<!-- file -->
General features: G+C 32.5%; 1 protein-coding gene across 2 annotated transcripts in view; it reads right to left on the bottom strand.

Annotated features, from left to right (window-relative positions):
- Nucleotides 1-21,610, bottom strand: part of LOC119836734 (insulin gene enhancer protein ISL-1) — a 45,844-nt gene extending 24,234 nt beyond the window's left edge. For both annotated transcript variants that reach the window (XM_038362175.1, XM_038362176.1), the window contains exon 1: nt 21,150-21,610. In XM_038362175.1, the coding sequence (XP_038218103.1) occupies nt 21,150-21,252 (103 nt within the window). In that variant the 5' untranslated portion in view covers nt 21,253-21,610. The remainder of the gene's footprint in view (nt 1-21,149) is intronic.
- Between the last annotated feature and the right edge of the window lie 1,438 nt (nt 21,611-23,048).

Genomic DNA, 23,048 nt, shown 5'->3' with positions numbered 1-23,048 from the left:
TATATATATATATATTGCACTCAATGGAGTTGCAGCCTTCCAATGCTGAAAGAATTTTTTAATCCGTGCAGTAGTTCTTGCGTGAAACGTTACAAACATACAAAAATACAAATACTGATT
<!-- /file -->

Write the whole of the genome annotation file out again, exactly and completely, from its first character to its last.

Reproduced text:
General features: G+C 32.5%; 1 protein-coding gene across 2 annotated transcripts in view; it reads right to left on the bottom strand.

Annotated features, from left to right (window-relative positions):
- Nucleotides 1-21,610, bottom strand: part of LOC119836734 (insulin gene enhancer protein ISL-1) — a 45,844-nt gene extending 24,234 nt beyond the window's left edge. For both annotated transcript variants that reach the window (XM_038362175.1, XM_038362176.1), the window contains exon 1: nt 21,150-21,610. In XM_038362175.1, the coding sequence (XP_038218103.1) occupies nt 21,150-21,252 (103 nt within the window). In that variant the 5' untranslated portion in view covers nt 21,253-21,610. The remainder of the gene's footprint in view (nt 1-21,149) is intronic.
- Between the last annotated feature and the right edge of the window lie 1,438 nt (nt 21,611-23,048).

Genomic DNA, 23,048 nt, shown 5'->3' with positions numbered 1-23,048 from the left:
TATATATATATATATTGCACTCAATGGAGTTGCAGCCTTCCAATGCTGAAAGAATTTTTTAATCCGTGCAGTAGTTCTTGCGTGAAACGTTACAAACATACAAAAATACAAATACTGATT